Blue Lake Rancheria

Mailing Address

428 Chartin Road
Blue Lake, CA 95525

Contact Information




Cultural History

The Blue Lake Rancheria's history can be traced back to centuries ago. However, it was in 1775 where the first non Native ships first arrived in the Trinidad Bay. During this time, about one thousand to four thousand Native Americans were already settled in the Greater Humboldt Bay Area. It was also during this time that they have already started living the traditional Native American life. From then on, several other nations thrived in the area and most of them were Russian who were fur traders. These Russian fur traders not only visited for the fur but also to do hunting. They established a harmonic relationship with the other tribesmen. 
When 1849 came, the predicament of the Blue Lake Rancheria tribe flourished because of the California Gold Rush. When it began, several opportunists came to the area for mining purposes. The non-natives progressed during the 1850’s up to the 1860's. It was then during this time that they not only started mining but went up to the river valleys as well. They also searched for timber. The eradication of the natives became more dominant in the 1860’s when more and more non-natives started seeing the potential of the native land. They were literally thrown out of their homelands without even having to fight for their rights. They were attacked and many were killed. The attacks were mostly in the Wiyot, Yurok, Tolowa and Cherokee. The remaining tribesmen were forced to leave and build a community elsewhere. They found themselves in the mountains and when they tried to redeem their homeland, the volunteer militias terminated them.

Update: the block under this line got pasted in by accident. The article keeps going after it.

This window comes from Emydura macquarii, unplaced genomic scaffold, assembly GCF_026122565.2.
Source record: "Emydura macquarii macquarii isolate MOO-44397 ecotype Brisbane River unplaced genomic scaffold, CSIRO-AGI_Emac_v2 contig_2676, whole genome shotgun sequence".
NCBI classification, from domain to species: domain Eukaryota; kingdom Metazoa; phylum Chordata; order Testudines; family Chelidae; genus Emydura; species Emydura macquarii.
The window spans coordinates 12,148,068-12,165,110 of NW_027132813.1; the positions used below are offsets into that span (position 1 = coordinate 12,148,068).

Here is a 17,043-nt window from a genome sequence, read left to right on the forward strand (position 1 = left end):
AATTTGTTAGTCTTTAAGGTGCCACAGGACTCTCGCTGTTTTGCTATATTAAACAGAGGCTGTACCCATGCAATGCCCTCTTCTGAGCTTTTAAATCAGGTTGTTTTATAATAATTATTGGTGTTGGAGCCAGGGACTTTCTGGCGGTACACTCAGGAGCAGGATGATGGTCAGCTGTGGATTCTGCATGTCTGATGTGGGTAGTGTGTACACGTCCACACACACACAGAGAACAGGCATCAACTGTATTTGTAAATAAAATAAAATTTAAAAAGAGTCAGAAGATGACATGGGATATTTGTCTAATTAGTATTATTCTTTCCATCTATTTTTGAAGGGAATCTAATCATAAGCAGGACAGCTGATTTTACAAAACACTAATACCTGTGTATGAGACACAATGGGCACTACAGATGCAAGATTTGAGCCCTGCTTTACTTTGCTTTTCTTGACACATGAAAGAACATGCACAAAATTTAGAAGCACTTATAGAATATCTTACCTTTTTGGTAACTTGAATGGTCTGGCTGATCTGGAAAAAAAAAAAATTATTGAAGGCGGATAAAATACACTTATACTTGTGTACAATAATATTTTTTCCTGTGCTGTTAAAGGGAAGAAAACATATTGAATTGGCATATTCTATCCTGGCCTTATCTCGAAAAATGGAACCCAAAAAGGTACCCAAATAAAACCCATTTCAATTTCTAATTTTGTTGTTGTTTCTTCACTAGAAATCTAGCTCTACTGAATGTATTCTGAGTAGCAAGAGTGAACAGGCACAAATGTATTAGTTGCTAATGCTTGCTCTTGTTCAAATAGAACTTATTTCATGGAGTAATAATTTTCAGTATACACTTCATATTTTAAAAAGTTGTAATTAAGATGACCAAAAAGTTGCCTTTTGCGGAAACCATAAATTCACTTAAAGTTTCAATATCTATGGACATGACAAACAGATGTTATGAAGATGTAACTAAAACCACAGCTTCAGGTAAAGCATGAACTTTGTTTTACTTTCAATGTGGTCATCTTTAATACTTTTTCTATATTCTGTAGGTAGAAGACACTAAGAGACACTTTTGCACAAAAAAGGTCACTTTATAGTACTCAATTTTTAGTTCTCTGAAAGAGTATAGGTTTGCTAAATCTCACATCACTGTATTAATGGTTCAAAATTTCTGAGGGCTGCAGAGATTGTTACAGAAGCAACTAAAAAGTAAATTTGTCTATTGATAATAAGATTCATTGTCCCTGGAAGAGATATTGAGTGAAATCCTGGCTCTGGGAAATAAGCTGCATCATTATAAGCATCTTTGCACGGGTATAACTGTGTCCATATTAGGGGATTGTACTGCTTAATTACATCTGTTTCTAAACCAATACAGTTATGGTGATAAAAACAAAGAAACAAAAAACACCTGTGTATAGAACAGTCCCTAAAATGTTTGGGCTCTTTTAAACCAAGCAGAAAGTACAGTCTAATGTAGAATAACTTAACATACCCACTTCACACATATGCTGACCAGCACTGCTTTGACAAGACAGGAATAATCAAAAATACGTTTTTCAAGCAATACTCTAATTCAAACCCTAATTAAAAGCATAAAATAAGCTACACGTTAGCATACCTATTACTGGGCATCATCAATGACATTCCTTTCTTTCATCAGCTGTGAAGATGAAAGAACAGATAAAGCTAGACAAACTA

Thus, the 1860's were the time of hardship and violence against the natives. On February 25, 1860 one of the most dramatic massacres happened when the businessmen from Eureka slaughtered several Indians.
Several Indians were also attacked in the Humboldt Bay where over 200 women and their children were killed. Of this morbid massacre, only two Wiyot women and twelve children survived. 
The membership of the tribe continued to decline throughout the eighteenth century. Most of the reasons were the mass killings, diseases and starvation. In fact, of the four thousand tribesmen in the Humboldt area, only one hundred to three hundred were left in the early nineteenth century.
In 1983, the tribe was recognized once again as a federally-recognized Native American Tribe. They lost their recognition six years prior to the re-acknowledgement. With their newly recognized nation, they started building up their community along with the rights that come with it such as self-governance. They are now located 91 acres near Blue Lake, 17 miles north of Eureka and 5 miles east of Arcata. 

Today, the tribe has come a long way towards their success. The tribe now focuses on the economic growth to sustain their needs. The Blue Lake Rancheria tribal Government spearheads their enterprises as well as the tribe’s welfare. The Blue Lake Casino is their primary business earning them more and more revenues every year.

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